Like the Olympics, you have to earn your golden medal. It is not there for the taking. And even when a horse performs well in one maiden race, the commentator’s observation that it is “bred on that golden cross of xx with xx mares” is hardly an insight to why the horse won. It has sometimes, especially in the North Island of New Zealand, started to sound like a marketing ploy.

The most dominant “golden crosses” are sire to damsire, or damsire to sire. Keep a wise mind when using the Golden Cross database such as the NZ Standardbred Breeders Assn one, or the USTA one. They are really interesting and sometimes useful, but mostly for horses that are well established and have enough of racing age to be statistically significant. As a direction for new sires (even those with oldest foals at 5 or 6 years) tread carefully as the gold nuggets are in the detail just as much as in the overall stats. You can only really see this if you drill down another level at least.

For example, what may be driving the success of a so-called “golden cross” could lie just as much in common factors on the maternal line or the quality of the mares overall (e.g “double copy” mares), not just her own sire.

And hugely influential historical “golden crosses” like Artsplace x Western Hanover may often be more to do with availability and numbers of quality mares to a very well performed sire.  Same with the so-called golden cross of In The Pocket mares with Bettor’s Delight in New Zealand – he has had over 200 of them. Because In The Pocket was one of our most expensive sires, ipso facto he got many of the well bred or well performed mares, more-so than the normal population. Having stepped up to that level, breeders then wanted their good mares to go to one of the best Northern Hemisphere sires available, in Bettor’s Delight. As an outcross, it was a great match. However whether there is anything more intrinsic or deep in that “golden cross” I am not sure.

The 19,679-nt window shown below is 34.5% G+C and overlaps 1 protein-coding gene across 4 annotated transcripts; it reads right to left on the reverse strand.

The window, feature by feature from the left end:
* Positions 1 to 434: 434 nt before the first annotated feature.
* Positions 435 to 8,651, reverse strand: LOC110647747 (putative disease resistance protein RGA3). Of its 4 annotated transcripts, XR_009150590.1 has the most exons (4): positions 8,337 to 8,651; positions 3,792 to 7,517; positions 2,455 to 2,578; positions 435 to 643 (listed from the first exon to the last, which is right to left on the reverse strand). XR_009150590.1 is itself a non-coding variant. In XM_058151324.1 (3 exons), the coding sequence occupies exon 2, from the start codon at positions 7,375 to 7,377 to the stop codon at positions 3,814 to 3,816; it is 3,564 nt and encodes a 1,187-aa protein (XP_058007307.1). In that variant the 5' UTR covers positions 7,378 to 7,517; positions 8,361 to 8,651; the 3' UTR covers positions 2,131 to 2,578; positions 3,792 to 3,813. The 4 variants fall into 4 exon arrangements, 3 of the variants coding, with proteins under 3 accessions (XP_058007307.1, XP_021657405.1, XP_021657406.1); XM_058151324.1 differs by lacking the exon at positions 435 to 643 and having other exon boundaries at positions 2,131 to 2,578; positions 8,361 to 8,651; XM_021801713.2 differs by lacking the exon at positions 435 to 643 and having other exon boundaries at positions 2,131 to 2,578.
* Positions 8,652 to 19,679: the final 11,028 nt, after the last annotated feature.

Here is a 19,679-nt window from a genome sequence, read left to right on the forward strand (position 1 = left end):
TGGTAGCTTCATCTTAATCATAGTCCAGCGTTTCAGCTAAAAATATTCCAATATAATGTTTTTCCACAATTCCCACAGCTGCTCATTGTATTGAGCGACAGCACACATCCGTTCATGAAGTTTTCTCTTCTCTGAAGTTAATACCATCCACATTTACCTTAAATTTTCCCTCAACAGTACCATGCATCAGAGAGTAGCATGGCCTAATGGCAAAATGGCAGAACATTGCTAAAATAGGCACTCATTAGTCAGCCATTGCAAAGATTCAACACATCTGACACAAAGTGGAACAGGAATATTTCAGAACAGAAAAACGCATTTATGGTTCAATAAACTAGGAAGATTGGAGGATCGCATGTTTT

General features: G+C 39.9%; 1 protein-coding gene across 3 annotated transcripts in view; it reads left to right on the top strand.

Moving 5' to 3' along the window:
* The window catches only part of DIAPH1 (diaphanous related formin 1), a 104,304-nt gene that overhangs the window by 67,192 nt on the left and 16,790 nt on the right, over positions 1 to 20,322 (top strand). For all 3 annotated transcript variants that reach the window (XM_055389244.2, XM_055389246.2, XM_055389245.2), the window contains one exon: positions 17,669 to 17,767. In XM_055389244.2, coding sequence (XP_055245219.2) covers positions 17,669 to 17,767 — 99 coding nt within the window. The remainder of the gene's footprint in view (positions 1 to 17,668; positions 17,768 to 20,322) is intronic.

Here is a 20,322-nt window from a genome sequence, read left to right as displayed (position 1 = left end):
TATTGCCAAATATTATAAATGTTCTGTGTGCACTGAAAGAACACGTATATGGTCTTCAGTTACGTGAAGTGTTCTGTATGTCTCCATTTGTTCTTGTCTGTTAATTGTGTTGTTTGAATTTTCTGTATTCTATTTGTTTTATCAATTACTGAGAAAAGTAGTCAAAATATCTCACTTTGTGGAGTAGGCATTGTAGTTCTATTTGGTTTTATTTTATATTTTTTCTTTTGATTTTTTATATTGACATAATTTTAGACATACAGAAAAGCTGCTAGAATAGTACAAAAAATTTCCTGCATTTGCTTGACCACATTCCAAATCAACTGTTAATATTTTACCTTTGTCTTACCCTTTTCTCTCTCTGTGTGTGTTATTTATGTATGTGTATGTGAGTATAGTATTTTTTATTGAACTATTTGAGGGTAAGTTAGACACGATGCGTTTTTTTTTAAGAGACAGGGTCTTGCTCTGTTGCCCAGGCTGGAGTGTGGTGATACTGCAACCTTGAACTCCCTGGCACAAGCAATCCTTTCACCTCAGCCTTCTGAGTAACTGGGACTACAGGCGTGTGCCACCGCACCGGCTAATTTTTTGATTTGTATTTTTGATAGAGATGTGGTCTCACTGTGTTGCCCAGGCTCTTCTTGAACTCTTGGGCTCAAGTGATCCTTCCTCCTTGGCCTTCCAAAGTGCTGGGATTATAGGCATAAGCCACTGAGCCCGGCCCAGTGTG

In one way, I am agreeing with that old adage “bred the best to the best”. I’m not saying that is all you need to do (no way!), but it sure makes life easier for a new sire if he gets good or proven mares, and many of them. The volume of good mares ensures that a higher proportion of them will “click” if there is any “click” to be had. (Which is of course why big studs in North America have traditionally built up top broodmare bands to give their new boys a chance to survive “Round One” of their career as a sire.)

For a really nice and well-bred sire who is not so commercial, the road is hard and uneven. And the numbers are much lower so your chances of meeting the right girl with the right attributes to make a good match are much, much lower.

A “golden cross” should be viewed as much wider and deeper than just the sire/damsire cross. And even then, you are not likely to find any clear answers, because:

  • statistically often there are not enough progeny to make valid assertions (at least not until it is obvious if a sire is going to succeed regardless)
  • so many other factors intervene in terms of breeding AND racing success, such as conformation, temperament, how a horse is brought up and trained, injury and accidents, the situation of the owner financially, the standard of the racing environment the horse is in.

For me, “golden crosses” is more a pump up than real oxygen.